Monday, 2 March 2015
"Je Suis En Cosmic Charlie"
Grateful Dead "Blues For Allah" (1975)
Help On The Way > Slipknot! > Franklin's Tower/King Solomon's Marbles (Stronger Than Dirt > Milkin' The Turkey)/The Music Never Stopped//Crazy Fingers/Sage and Spirit/Blues Fort Allah (Sand Castles and Glass Camels > Unusual Occurrences In The Desert)
"You plant ice, you're gonna harvest wind" or "What good is spilling blood? It will not grow a thing, know the truth must still lie somewhere in between" or "The ships of state sail on mirage and drown in sand" or "Did you hear what I just heard? The music never stopped"
Once again I'm left feeling rather alarmed by how poignant my pre-prepared choice of album review is. As you may know, dear reader, I'm running a few weeks ahead of myself - very handy for a) the weeks when I'm too poorly to work and b) when I suddenly remember something I meant to add to a review I wrote weeks ago. It's come in very handy down the years I can tell you. I sit down to write this review having just witnessed the harrowing week of the French shootings and about an hour after witnessing the thousands-strong march across France by several members of the public, heads of state, patrons of honour, special guests, the world's top politicians - oh and David Cameron. I don't know how this sad story will truly end, I doubt in fact that it will ever have an end by the time this article goes to print in a couple of months' time and I don't know what major shift in world politics this will have. What I do know is that the Grateful Dead saw it all in 1975 judging by the contents of this Muslim-influenced album and it's eerie desperate cried for world peace. And by co-incidence I'd picked out just this album - the most suitable piece in my whole collection - a week ago, three days before the shootings (an obvious choice: I'm just about to start work on my Grateful Dead book proper after a fortnight of Dire Straits and I didn't fancy sitting through 'Shakedown Street', the other Dead record I've got left to cover). At least twice I've sat down to write this review down the eight-years-this-Easter this site has been running and in that time I've lost this CD once (not that unusual either, but it did delay my plans that week) and woken up with 'Go To Heaven' going round my head the other (so that album naturally took precedence). To be honest I'm getting rather scared now because this keeps happening - a perfect example of what the Dead used to call synchronicity.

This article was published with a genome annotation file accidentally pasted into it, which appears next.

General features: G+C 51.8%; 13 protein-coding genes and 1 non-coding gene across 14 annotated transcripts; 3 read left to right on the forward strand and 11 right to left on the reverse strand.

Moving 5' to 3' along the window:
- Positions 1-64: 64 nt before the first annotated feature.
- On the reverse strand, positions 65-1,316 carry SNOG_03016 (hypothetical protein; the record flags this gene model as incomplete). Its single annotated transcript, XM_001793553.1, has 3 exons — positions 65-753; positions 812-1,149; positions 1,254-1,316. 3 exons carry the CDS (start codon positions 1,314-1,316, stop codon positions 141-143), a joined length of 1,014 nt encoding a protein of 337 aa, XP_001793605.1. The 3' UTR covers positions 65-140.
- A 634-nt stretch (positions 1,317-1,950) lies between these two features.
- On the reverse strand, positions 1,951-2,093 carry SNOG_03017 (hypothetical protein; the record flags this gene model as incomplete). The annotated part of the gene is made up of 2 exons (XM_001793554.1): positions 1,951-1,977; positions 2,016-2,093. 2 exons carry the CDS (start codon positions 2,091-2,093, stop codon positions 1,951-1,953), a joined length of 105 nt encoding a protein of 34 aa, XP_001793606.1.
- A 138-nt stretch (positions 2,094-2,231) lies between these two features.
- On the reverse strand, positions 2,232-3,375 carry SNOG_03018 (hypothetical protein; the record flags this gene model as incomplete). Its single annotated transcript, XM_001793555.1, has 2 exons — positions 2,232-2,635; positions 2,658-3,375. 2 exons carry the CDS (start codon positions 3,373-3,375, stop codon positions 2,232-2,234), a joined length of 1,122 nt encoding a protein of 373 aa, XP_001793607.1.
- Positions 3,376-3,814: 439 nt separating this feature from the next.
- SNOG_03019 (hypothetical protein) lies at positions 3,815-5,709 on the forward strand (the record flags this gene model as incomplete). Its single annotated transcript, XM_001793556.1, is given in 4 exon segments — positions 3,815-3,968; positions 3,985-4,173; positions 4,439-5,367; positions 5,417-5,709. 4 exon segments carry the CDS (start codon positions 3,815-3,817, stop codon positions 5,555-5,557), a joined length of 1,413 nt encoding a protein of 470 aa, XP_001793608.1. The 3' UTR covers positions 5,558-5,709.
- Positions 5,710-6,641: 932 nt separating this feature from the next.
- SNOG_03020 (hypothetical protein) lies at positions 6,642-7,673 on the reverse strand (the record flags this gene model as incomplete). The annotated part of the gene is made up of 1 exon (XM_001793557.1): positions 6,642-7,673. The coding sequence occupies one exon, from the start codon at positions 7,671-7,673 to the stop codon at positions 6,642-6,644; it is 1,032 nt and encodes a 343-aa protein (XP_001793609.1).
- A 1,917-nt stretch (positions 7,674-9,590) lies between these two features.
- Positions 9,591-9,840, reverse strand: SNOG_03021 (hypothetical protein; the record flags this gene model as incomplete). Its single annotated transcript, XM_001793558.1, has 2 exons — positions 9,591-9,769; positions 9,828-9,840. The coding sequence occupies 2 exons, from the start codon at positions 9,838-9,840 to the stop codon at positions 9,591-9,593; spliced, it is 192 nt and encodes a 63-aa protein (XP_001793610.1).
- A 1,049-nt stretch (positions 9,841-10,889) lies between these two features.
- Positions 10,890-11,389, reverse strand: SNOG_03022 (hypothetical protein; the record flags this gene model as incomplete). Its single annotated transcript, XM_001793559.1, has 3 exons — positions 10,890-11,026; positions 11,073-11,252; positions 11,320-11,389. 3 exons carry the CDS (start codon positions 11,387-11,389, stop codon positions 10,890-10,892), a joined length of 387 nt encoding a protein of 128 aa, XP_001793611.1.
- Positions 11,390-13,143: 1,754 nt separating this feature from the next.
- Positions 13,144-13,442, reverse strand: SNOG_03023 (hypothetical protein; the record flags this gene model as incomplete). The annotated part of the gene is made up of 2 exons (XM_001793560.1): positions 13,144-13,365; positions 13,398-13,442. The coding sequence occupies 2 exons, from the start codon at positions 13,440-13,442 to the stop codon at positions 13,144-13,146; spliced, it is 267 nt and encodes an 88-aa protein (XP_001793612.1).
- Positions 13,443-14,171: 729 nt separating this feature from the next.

The reason 'Blues For Allah' is partly so apt because it is, from the title down, a predominantly Muslim record (the only AAA one until Cat Stevens turns into Yusuf on 'An Other Cup') - and yet it's subject matter is more world than local politics. The scenery isn't Americana, cowboys, convicts and 'wharf rats' - it's sand, deserts, camels and Arabian Winds, which is unusual to say the least. However much more than this, the album also happens to be a eulogy for lost innocent souls, the poor people who weren't responsible but happened to be in the wrong place at the wrong time when evil was in the neighbourhood - the title track, for instance, being inspired by the assassination of Arabian King Faisai, a Grateful Dead fan no less, who was murdered by his own nephew in a still-befuddled-sounding coup (perhaps, too, the band were contemplating their much ballyhooed concert at the foot of the Geeat Pyramids of Egypt in 1978). Other characters are suffering too though: the Dead (or at least their lyricist Robert Hunter) might be telling the band or their whole generation to 'roll away the dew' before they get set in their ways forever, reflects that we can't have everything we want in life on 'Crazy Fingers' and finally lets loose the gates of hell on the title track before the song pleads to put the past wrongs behind us and 'meet as friends' not enemies. Even for the Dead this is a philosophical album, full of stark threats and warnings to communities to stay together, to get along, to remain as equal as human error and frailty will let them - or, in the words of 'Franklin's Tower', 'if you plant ice you're going to harvest wind' - the Arabian winds of injustice when communities become scattered, voices go unheard and views are left unrepresented. That's the Wednesday and Friday shootings taken care of then, but more than that this album covers the Sunday peaceful protests too, the requiems for the lost cartoonists who were only doing their job and perhaps even the gunmen who thought the world was laughing at them, rather than laughing at everybody. Throughout the tough times help is only a united musical march away: the first side is bookended by two songs that promise 'help on the way' and suggest that it's never too late for peace to reign - that 'the music never stopped'. There you have it: a threat, a warning, a struggle and a vow to make things better all in the course of one album (though heard in a rather jumbled up order, I must confess). To be honest this album couldn't have been more perfect had the Dead song 'France' appeared on this record instead of 'Shakedown Street' in two albums' time or had the Dead re-recorded 'Cosmic Charlie' as 'Je Sui En Cosmic Charlie' for a hidden bonus track. What some of time-travelling cosmically aware path could the Dead have possibly be on to make such music?